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The South Williamstown Community Association will support two scholarships of $750 each to benefit two children from South Williamstown in need of tutoring. Williamstown’s Reading Institute will administer the scholarships and provide reading support, from a certified reading teacher, twice a week, for eight weeks this summer. SWCA hopes to continue the scholarships by raising dedicated funds in the future.
Come all ye broken lamps, socks with holes, blades that have seen sharper days, bicycles needing a little tenderness!
Come to Repair Café, co-sponsored by the South Williamstown Community Association and the Williamstown Rural Lands Foundation, at Sheep Hill, Saturday afternoon, October 14th from 1 to 4 p.m.
It’s an occasion for people to bring in things that need repair. You can get advice, instruction or actual fixing of one or two items. There will be volunteer “fixers” standing by with tools, lamp parts, sewing machines, darning needles. You can make a donation if you wish, but it is all free. Meanwhile, in addition to physical fixing, Williamstown’s Repair Café is also offering advice.
We’re partnering with the Bag Share project to make reusable shopping bags. We’ll have materials and grommet machines to make them at Repair Cafe. Come and learn how to make a bag. It’s a good activity for older children, and it keeps all kinds of animal feed and barley bags out of the landfill.
We’re recruiting “fixers,” so if you have expertise you’d like to share, please get in touch.
Last spring, we were able to offer repairs, tool sharpening and expert advice from a lawyer, a realtor, a gardener, a knitter, a seamstress, a veterinarian, an elder services specialist, not to mention computer geeks. AND, IT’S ALL FREE. PLUS REFRESHMENTS, TOO.
It is good for all of us who aren’t so good at fixing things and it’s good for the environment.
On August 28, 2016, the South Williamstown Community Association and the Hoosic River Watershed Association, assisted by some members of the general public, collected approximately 15 trash bags of glass and other debris from the Green River opposite Hart’s Trucking.
There was a town landfill there from about 1948 until 1960 and high water (especially since Hurricane Irene) causes broken glass and other debris to be washed into the river. SWCA Board Member Wayne Olivieri got in touch with HooRWA about this in 2015 and HooRWA arranged a site visit on October 6, 2015 attended by Williamstown’s Director of Public Works Tim Kaiser, Health Officer Jeff Kennedy, HooRWA’s Steve McMahon, Tom Hyde and Lauren Stevens, SWCA’s Mark Thaisz and Charles Clines and Dan Hall from the Massachusetts Department of Environmental Protection.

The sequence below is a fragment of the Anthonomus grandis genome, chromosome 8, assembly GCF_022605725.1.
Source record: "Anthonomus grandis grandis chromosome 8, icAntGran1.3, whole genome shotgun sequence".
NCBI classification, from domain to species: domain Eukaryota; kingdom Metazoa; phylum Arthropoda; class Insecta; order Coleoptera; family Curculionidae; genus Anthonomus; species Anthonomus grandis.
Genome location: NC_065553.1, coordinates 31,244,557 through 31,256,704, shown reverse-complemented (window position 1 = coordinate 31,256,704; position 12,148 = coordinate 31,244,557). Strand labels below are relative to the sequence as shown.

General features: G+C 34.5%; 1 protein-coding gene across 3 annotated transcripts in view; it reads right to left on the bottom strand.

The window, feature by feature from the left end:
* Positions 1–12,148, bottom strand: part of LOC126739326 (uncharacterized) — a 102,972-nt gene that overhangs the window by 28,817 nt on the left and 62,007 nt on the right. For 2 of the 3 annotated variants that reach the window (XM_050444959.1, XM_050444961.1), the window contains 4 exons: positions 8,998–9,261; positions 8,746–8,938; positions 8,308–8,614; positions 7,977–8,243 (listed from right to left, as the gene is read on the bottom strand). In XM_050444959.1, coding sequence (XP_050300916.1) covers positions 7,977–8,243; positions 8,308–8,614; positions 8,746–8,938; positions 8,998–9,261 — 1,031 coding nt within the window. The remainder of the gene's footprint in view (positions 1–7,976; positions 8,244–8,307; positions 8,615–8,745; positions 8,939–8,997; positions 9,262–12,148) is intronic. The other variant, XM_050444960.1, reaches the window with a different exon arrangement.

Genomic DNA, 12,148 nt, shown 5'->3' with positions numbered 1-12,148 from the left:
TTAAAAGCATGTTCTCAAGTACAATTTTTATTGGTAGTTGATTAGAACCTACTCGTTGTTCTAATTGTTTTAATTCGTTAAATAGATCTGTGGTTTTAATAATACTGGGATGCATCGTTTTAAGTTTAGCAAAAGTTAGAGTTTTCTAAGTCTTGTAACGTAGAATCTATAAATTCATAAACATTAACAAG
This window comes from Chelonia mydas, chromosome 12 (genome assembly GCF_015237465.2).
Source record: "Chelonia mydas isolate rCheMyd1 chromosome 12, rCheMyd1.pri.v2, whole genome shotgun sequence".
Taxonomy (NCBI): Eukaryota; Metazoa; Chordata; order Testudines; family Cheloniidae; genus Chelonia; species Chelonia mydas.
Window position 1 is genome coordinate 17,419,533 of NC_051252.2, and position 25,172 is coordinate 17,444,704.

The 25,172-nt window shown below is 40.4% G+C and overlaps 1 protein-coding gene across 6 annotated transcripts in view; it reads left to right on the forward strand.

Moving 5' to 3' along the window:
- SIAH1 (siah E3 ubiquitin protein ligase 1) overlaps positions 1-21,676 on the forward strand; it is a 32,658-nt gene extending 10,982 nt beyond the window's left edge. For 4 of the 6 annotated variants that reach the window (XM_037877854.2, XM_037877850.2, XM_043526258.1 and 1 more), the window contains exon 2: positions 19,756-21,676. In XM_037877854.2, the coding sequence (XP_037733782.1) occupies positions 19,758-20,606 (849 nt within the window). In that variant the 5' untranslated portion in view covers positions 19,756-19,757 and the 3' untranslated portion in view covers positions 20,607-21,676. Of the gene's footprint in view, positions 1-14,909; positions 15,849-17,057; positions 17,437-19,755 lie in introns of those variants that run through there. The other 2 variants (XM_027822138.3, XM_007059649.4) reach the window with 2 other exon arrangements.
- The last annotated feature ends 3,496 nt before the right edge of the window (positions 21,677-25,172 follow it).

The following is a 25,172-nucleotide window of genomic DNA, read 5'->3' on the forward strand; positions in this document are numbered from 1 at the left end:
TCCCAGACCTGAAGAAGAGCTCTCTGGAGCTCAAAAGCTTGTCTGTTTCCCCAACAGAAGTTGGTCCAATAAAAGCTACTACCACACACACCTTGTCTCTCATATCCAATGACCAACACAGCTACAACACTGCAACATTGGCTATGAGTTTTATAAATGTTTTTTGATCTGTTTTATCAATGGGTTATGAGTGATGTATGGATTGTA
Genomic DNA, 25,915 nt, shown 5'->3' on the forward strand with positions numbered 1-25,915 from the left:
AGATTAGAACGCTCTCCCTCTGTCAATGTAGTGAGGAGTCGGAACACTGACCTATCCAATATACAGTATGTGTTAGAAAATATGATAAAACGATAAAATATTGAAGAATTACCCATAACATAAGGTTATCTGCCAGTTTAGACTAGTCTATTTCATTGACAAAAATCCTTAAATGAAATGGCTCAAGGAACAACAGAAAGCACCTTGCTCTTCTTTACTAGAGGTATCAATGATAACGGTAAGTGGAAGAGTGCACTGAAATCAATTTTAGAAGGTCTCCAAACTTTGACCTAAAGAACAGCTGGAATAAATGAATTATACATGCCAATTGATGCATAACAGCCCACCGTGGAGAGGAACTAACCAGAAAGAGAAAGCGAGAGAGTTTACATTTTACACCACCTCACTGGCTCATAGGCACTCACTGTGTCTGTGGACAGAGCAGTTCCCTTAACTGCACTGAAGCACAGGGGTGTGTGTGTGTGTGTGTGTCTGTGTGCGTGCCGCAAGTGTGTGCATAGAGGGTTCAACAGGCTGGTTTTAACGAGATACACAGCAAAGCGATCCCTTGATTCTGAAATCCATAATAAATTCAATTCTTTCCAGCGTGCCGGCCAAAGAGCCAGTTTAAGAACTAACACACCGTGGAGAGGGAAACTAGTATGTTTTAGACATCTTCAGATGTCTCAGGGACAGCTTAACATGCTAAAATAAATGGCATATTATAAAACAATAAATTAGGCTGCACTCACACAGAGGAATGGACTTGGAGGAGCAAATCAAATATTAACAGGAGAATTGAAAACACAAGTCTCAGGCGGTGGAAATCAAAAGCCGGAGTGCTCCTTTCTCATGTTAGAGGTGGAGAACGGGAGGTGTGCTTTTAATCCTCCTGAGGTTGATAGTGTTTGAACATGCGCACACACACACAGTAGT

Clines and Hall came back to do a more detailed survey of the area in November and concluded that the landfill covers approximately four acres and appears to contain ash, metal, and glass and to run 400 linear feet along the river bank. They recommend monitoring and expressed concern about any downed trees that direct the flow of water toward the river bank, producing further erosion.
With the assistance of Willinet’s Peter Iwasiwka, Pam Burger and Bette Craig have produced a video on the river cleanup and background of the issue which will be available on Willinet and on the SWCA website, www.southwilliamstown.org.
If you would like to support the work of HooRWA with a membership, go to the website, www.HooRWA.org or email Executive Director Steve McMahon @hoorwa.org.
Come and Get It!
Bring a dish to share and we’ll grill burgers (including veggie burgers) or chicken to go with it along with providing beverages, tableware, and melon for dessert. We’ll be under the tent at Waubeeka Golf Links (Waubeeka will be providing a cash bar).
It will give you a chance to see what your neighbors are up to and to bid on baked goods and items created or provided by South Williamstown community residents. Guests are welcome.